Warhammer Fantasy Battles (7th Edition)

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Cover of the Seventh Edition rulebook

Seventh Edition is the seventh major update of the Warhammer: Fantasy Battles game by Games Workshop. It was released in autumn 2006 and was supplanted by Eighth Edition in 2010, a span of roughly four years.

Overview

A divisive edition, Seventh changed many rules in seemingly-small ways that ended up having outsized impacts. Army books released at the tail end of Sixth had unbalanced the gameplay with gradual power creep, so some of these changes were were somewhat positively received, like the bonus to armour save from shield/hand weapon only applying if a unit is attacked from the front, and the removal of the complicated lapping system. The overhaul was less intense than the move from Fifth to Sixth and books released in that edition were still used for several factions who did not receive another update.

Seventh’s alterations introduced a great deal of randomness that hadn’t been as pronounced before, both positive and negative. A meta quickly developed that favoured the formation of “deathstars”, large blocks of models that consumed the majority of a list’s points in upgrades and characters, for which this edition came to be known.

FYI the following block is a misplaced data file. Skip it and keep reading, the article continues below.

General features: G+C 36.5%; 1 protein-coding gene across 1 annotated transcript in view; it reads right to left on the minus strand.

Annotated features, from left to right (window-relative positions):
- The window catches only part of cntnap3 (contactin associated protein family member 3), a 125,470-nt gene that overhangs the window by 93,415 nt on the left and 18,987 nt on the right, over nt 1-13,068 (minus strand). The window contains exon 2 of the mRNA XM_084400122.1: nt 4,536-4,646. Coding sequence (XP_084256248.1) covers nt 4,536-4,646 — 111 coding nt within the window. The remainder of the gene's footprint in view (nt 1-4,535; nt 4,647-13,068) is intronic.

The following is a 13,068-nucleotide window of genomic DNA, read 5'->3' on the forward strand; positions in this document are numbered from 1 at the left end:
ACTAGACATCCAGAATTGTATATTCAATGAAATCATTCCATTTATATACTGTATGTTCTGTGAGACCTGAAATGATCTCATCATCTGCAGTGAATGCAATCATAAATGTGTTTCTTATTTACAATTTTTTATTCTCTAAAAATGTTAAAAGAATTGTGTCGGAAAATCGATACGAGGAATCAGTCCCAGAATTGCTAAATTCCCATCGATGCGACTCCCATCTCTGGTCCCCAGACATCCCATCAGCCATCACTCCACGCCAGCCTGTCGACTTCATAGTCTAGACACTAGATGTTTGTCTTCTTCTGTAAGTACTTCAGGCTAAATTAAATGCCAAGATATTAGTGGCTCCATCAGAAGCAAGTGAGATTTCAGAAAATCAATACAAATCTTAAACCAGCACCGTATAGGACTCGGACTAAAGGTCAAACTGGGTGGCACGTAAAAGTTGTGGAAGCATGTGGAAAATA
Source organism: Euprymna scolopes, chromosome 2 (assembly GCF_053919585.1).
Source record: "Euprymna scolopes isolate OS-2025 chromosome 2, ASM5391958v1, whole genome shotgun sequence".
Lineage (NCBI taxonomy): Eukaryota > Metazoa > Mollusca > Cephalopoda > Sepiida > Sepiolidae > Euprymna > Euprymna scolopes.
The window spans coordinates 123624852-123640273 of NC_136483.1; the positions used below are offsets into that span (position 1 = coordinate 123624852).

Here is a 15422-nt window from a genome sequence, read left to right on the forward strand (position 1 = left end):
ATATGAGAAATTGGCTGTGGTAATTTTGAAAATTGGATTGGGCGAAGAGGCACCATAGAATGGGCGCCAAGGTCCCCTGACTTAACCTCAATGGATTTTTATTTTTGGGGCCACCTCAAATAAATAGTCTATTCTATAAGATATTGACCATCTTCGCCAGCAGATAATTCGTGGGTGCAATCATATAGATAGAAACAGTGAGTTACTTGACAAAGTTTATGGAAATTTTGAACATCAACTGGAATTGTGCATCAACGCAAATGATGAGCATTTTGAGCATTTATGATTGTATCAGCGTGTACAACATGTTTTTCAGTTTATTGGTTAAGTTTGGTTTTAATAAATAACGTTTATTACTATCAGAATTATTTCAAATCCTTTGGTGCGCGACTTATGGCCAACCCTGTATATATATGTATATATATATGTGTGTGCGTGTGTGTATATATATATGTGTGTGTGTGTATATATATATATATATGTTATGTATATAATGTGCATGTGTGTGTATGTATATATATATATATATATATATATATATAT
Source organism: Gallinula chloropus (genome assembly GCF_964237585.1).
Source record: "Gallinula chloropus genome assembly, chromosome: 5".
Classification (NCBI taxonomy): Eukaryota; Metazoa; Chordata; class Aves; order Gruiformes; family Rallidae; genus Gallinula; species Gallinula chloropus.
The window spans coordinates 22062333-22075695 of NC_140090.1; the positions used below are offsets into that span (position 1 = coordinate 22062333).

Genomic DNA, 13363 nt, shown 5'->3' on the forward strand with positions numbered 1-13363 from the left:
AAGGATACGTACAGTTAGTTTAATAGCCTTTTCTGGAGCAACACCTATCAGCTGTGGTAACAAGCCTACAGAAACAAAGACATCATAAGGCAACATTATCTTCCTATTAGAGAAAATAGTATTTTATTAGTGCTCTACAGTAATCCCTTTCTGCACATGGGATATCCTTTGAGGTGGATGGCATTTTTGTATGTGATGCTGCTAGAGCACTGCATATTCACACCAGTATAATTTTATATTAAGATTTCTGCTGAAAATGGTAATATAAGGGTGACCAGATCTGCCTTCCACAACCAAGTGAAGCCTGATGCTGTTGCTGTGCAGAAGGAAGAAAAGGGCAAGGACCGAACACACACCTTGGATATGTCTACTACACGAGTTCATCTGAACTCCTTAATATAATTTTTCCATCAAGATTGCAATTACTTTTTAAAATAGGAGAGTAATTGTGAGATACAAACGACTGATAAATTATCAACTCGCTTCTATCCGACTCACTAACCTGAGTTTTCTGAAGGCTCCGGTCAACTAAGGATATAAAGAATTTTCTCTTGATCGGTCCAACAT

Starter Set

Boxed starter sets had grown larger with each new edition and Seventh continued the tradition. The first box with a unique name, Seventh’s Battle for Skull Pass (Boxed Set) contained a softback rulebook with reduced artwork and lore, a “getting started” booklet, many play aids like dice, templates, and rulers, plastic terrain, 36 Dwarf miniatures, 73 Orcs & Goblins minis, and a scenario book to fight the titular Battle for Skull Pass (Battle). A paired website was also provided with additional content available for download.

Army Books and Expansions

Seventh saw the publication of only ten army books compared to Sixth’s 16, little to no supplementation through White Dwarf, and only a single global campaign, the quest for the Nemesis Crown. Its singular expansion, called Mighty Empires, takes its name from its Third Edition predecessor and used interchangeable plastic tiles to enable campaign gameplay. The expansion was not well-received, with criticism for the cost, rules, and lack of support.

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